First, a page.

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Canadians are fiercely protective of their genetic privacy, especially when it comes to information that could affect life insurance rates, suggests a federal study obtained by The Canadian Press.

Even though most people think genetic research is a good thing, they don't want the data used for commercial purposes, suggests the study obtained under the Access to Information Act.

The study by Pollara Research and Earnscliffe Research found startling consensus on the privacy issue.

"Though most people haven't fully thought through a variety of genetic privacy questions, insurance company use of genetic information is one of the few issues that is raised spontaneously in discussion and the issue on which there is the greatest consensus," it says.

Fully 91 per cent of those polled last March said insurance companies should not have the right of access to existing genetic information. That was an increase from 86 per cent when the question was first asked four years ago.

Employers fared no better, with 90 per cent of people interviewed saying bosses should not have access to genetic information of workers or job applicants.

Most people understand that genetic tests can identify predispositions to diseases such as breast cancer, Huntingdon's and Alzheimer's, the study found.

Some overestimate the predictive power of current technology, it noted. Only a few tests can predict with certainty that someone will develop a disorder, although literally hundreds can flag an elevated risk.

Insurance companies already require information obtained through genetic testing to be disclosed if it is relevant to an application, said Wendy Hope of the Canadian Life and Health Insurance Association.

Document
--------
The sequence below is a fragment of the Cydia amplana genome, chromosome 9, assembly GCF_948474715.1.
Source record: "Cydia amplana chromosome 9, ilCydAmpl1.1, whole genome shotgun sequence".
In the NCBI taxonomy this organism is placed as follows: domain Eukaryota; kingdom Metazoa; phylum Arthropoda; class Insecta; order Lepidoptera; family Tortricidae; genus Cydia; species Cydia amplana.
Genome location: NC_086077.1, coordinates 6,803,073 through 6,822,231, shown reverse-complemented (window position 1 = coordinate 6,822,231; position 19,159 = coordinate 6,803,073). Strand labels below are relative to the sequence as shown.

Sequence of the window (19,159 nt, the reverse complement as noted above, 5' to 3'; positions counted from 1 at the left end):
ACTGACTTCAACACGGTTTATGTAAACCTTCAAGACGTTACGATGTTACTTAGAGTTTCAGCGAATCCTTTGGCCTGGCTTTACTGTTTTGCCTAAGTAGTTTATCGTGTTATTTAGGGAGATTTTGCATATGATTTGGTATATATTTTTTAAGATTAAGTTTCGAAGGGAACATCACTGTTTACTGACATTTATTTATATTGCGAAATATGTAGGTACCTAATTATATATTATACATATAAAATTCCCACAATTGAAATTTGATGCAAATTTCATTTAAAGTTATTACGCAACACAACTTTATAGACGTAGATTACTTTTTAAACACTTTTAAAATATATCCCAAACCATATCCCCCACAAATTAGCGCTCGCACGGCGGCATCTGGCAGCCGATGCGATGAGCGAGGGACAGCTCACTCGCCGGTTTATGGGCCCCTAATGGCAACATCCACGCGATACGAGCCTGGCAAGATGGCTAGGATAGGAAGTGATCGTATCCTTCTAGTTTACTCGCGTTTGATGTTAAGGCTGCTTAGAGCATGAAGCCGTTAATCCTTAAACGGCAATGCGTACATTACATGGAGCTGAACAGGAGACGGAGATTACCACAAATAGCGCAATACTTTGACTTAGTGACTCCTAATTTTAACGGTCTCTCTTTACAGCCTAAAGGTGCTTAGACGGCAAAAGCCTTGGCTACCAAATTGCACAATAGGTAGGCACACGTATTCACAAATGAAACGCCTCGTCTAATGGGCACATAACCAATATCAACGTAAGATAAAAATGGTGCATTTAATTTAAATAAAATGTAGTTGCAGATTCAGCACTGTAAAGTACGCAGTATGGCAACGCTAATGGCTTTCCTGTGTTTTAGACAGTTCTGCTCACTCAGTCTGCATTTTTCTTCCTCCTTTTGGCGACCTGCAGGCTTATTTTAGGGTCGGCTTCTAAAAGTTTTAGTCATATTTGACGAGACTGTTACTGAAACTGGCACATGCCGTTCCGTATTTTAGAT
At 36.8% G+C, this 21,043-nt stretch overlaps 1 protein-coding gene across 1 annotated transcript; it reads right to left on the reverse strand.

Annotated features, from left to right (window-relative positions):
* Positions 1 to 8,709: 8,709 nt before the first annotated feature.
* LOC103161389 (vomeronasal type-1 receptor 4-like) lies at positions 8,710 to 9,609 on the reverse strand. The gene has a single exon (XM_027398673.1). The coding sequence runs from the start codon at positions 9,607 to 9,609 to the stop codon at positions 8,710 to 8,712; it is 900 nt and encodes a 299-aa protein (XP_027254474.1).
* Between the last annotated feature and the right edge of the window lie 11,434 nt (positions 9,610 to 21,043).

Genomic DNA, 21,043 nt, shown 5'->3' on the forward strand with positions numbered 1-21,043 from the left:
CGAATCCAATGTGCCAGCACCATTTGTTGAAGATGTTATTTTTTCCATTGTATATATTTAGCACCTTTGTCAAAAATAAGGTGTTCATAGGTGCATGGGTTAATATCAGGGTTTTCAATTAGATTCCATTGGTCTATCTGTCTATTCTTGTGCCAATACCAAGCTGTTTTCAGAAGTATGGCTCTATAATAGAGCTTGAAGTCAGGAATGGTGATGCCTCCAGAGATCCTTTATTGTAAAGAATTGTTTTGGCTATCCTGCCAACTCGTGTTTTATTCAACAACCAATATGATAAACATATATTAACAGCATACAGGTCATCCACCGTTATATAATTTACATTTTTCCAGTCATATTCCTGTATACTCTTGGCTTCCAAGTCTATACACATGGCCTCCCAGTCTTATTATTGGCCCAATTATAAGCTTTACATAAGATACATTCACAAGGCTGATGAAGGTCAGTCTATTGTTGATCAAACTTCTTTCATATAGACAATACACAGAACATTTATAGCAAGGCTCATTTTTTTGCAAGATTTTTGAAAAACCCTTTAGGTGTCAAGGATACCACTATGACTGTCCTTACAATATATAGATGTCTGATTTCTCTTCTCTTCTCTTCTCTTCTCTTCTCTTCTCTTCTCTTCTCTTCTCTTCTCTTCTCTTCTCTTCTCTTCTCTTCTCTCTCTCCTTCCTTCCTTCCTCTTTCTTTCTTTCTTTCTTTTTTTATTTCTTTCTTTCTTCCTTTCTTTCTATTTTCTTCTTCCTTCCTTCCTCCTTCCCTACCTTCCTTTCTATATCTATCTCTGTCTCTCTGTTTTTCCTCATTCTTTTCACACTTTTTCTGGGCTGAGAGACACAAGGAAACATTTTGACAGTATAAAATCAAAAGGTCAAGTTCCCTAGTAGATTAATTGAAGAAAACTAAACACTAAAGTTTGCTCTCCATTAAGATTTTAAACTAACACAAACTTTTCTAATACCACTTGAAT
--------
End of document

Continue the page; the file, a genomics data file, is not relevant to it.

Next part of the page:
If such information is withheld the policy could be invalidated, a principle that has long been followed with medical information.

"If a person has had genetic testing and that information is relevant, and rests with a medical doctor, it is considered part of the type of information that should be disclosed," Ms. Hope said in an interview.

However, Canadian insurance companies do not request genetic testing before issuing policies. Nor is a policy affected by genetic information obtained after approval, she said.

"The thing about genetic information is that that is not the be-all and end-all of an underwriting process, it is only part of the big picture. The insurance industry still views genetic information as largely unproven."

Most people know medical information must be disclosed and have difficulty explaining why genetic information should be treated differently, says the federal study.

But that does not affect the attachment to genetic privacy. "Virtually everyone insists that insurance companies should not have access to genetic data."

In follow-up focus groups, participants were presented with reasons for allowing insurance industry access to genetic information.

For example, applicants with genetic vulnerabilities could load up on insurance, pushing up premiums for others, and companies could go broke. But the privacy concerns remained.

"No argument was seen to be particularly powerful or significantly altered the outcome of the discussions," says the analysis.

"The underlying opinions were so deeply entrenched that they were generally impervious to change."

The study was based on a phone survey of 1,200 people in February 2003 and followed up by two focus groups designed to examine underlying opinions.

There is debate in many countries about the legitimate uses of genetic information, and it is likely to intensify as genetic technology becomes more powerful.